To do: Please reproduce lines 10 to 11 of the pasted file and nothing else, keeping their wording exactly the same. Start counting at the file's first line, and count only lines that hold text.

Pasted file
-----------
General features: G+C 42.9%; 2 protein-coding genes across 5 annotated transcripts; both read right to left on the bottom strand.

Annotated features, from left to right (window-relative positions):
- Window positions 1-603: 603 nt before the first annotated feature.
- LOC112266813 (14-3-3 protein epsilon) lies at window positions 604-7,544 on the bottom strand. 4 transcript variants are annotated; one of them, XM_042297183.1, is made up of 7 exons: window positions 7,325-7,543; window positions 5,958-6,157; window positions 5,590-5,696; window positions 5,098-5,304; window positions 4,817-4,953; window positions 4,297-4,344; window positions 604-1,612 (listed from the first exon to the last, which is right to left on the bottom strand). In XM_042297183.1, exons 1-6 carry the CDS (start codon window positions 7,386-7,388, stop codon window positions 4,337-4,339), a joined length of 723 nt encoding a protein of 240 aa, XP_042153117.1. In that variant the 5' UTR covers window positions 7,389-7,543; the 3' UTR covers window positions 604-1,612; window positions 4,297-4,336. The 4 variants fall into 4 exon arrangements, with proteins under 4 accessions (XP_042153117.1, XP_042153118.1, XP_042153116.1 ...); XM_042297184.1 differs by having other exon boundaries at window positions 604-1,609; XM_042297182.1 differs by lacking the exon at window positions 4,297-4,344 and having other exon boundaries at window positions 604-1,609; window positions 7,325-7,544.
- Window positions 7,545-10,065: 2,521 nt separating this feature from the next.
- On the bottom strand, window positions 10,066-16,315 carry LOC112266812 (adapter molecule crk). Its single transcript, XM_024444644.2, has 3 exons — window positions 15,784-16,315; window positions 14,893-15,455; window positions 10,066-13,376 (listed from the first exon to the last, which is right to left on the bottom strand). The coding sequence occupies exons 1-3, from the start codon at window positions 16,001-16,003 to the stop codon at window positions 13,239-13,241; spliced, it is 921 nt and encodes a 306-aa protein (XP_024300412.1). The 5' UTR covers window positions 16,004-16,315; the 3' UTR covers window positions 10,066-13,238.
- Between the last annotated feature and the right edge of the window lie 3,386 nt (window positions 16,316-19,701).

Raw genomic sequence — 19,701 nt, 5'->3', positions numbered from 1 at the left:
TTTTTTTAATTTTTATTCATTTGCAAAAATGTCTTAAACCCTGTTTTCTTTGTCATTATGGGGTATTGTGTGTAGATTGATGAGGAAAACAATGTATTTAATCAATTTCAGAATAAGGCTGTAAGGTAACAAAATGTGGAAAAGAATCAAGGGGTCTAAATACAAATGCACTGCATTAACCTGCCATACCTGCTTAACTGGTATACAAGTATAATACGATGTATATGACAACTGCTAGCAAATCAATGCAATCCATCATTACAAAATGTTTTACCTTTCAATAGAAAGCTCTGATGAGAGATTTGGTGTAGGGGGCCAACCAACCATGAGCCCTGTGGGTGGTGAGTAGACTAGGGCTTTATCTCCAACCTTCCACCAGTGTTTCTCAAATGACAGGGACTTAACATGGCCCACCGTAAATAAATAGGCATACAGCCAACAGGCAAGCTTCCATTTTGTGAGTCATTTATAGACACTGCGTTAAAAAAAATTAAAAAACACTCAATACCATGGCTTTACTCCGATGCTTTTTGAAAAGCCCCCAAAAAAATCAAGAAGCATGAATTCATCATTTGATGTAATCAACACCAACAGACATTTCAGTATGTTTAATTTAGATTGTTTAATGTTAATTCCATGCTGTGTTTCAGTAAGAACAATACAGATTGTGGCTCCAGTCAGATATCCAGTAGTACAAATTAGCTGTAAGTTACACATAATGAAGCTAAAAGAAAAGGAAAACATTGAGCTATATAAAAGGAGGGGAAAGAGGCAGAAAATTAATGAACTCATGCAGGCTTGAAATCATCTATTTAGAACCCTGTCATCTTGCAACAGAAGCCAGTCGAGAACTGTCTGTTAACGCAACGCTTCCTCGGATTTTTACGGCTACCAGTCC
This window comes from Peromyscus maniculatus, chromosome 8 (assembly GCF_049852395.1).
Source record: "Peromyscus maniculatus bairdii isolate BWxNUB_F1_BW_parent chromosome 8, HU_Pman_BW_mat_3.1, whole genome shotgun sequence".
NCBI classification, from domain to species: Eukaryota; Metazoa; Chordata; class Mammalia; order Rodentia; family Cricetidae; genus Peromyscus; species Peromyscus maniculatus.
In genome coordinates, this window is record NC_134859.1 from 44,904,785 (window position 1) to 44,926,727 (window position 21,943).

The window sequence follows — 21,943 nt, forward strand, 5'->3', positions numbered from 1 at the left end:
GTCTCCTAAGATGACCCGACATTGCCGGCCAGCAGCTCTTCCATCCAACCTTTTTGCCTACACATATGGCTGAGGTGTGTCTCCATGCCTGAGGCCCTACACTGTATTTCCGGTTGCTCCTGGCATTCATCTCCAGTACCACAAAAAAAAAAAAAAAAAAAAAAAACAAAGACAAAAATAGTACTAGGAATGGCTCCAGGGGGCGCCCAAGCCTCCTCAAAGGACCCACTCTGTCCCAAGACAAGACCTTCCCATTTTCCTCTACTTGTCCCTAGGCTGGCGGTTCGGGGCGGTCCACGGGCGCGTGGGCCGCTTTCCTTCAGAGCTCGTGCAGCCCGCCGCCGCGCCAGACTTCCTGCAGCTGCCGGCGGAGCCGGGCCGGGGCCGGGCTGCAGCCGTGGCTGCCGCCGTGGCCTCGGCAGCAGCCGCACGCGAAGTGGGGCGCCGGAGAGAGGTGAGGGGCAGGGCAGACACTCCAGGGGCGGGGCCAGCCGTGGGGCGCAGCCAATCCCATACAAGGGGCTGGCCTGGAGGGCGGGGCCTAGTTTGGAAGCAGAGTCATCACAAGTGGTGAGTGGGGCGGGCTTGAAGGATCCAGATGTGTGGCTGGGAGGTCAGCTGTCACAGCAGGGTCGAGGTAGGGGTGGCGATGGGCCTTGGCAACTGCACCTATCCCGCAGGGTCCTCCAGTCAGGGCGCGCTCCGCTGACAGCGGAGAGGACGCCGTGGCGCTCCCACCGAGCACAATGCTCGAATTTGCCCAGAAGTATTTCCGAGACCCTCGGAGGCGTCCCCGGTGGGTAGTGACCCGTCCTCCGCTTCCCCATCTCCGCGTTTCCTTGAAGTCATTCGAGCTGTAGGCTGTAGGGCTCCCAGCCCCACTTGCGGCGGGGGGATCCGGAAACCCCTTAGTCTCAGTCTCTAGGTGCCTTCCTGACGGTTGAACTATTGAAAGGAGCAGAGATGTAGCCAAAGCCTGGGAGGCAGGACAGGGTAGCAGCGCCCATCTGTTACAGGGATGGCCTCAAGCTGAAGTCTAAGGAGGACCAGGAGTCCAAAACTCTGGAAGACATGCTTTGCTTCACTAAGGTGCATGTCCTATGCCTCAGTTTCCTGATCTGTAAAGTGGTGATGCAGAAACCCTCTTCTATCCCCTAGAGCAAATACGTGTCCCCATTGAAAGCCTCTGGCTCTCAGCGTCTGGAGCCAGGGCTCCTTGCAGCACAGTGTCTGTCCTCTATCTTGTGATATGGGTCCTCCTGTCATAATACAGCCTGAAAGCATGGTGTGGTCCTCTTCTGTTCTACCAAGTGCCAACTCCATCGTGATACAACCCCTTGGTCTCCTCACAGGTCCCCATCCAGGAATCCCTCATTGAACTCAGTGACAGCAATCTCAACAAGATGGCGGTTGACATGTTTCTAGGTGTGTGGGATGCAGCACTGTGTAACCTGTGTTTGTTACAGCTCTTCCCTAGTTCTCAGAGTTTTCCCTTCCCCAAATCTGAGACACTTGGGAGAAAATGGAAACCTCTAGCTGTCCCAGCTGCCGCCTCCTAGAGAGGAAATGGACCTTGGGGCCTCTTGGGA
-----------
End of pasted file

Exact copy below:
This window comes from Peromyscus maniculatus, chromosome 8 (assembly GCF_049852395.1).
Source record: "Peromyscus maniculatus bairdii isolate BWxNUB_F1_BW_parent chromosome 8, HU_Pman_BW_mat_3.1, whole genome shotgun sequence".